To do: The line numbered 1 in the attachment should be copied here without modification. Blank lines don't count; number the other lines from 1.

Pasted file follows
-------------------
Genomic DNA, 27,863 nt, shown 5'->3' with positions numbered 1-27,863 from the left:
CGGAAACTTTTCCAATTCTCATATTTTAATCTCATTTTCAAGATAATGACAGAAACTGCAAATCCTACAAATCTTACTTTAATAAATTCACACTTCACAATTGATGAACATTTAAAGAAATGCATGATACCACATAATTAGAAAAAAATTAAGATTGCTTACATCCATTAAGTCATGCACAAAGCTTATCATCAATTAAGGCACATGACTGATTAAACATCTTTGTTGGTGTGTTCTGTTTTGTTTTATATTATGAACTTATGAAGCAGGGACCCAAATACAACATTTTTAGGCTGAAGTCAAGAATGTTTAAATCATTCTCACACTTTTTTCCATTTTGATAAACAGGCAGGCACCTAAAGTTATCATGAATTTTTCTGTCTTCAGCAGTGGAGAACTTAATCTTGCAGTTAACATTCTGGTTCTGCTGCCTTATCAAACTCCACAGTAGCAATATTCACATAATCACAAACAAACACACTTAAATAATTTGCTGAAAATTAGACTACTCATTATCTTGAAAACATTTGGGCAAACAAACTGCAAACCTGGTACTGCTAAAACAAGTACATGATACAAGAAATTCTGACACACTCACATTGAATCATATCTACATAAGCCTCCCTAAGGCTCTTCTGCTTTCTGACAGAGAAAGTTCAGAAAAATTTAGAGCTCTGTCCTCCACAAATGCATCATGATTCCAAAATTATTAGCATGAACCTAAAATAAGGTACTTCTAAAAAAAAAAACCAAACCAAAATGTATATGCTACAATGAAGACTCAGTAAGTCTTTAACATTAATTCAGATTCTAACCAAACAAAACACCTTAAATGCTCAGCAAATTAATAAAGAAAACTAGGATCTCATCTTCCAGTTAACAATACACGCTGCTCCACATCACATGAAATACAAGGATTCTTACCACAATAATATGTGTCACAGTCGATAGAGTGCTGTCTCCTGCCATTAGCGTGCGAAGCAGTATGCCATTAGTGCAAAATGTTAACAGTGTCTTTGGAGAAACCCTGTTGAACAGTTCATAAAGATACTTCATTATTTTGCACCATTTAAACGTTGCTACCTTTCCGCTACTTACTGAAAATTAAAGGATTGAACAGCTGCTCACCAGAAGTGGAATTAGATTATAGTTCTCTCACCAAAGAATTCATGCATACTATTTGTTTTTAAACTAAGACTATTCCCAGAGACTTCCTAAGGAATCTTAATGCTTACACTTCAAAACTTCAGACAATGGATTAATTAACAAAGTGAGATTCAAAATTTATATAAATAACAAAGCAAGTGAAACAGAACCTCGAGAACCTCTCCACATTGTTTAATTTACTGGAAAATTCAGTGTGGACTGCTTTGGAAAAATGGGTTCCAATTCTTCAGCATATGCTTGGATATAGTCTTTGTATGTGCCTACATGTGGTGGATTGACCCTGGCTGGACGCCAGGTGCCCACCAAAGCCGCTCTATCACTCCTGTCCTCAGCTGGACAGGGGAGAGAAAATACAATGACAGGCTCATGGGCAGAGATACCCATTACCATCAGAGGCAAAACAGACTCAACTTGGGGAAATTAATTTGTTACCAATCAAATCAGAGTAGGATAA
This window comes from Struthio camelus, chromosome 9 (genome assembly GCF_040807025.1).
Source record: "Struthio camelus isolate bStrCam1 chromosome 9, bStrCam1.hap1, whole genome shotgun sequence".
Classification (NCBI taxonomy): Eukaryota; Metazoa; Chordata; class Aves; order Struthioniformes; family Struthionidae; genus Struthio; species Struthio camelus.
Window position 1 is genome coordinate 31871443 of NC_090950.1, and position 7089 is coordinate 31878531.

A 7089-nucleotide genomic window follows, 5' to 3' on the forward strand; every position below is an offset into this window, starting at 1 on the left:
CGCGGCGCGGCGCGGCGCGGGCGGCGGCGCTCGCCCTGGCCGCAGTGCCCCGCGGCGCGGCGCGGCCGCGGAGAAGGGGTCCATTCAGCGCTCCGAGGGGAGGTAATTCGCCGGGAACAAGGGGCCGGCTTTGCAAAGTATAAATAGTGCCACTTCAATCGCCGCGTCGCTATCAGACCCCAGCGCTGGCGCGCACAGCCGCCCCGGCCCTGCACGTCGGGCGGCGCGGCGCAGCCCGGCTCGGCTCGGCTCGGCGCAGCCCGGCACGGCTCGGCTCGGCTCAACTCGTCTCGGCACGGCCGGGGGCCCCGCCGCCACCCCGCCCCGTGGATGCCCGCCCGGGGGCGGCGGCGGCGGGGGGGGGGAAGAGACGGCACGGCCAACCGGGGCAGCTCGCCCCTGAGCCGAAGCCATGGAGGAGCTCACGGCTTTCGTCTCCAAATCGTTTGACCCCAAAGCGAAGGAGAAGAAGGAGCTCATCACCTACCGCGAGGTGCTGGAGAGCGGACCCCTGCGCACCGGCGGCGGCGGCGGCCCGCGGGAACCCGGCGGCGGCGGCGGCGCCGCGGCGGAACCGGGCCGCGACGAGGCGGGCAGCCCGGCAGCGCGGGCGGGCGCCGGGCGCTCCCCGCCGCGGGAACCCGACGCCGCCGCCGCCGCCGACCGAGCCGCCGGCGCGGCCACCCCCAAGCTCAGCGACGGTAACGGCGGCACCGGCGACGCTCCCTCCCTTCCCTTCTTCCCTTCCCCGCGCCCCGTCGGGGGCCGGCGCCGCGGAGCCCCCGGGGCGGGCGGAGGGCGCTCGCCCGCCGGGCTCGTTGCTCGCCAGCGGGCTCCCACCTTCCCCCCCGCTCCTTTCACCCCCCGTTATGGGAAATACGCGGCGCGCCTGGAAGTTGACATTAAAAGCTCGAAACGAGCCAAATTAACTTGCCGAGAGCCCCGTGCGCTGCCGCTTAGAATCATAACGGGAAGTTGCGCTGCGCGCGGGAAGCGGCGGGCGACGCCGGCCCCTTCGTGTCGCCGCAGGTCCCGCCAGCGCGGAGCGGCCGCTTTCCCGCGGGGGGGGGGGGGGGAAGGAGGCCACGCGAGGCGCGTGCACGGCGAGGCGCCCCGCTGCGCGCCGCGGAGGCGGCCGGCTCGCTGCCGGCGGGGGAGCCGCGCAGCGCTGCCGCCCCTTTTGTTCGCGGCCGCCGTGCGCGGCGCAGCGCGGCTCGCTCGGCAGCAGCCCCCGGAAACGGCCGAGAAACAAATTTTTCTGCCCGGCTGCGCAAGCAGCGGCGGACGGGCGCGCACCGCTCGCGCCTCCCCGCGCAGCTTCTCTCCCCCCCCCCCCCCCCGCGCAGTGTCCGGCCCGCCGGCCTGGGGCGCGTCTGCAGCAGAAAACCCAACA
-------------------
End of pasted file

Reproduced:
Genomic DNA, 27,863 nt, shown 5'->3' with positions numbered 1-27,863 from the left: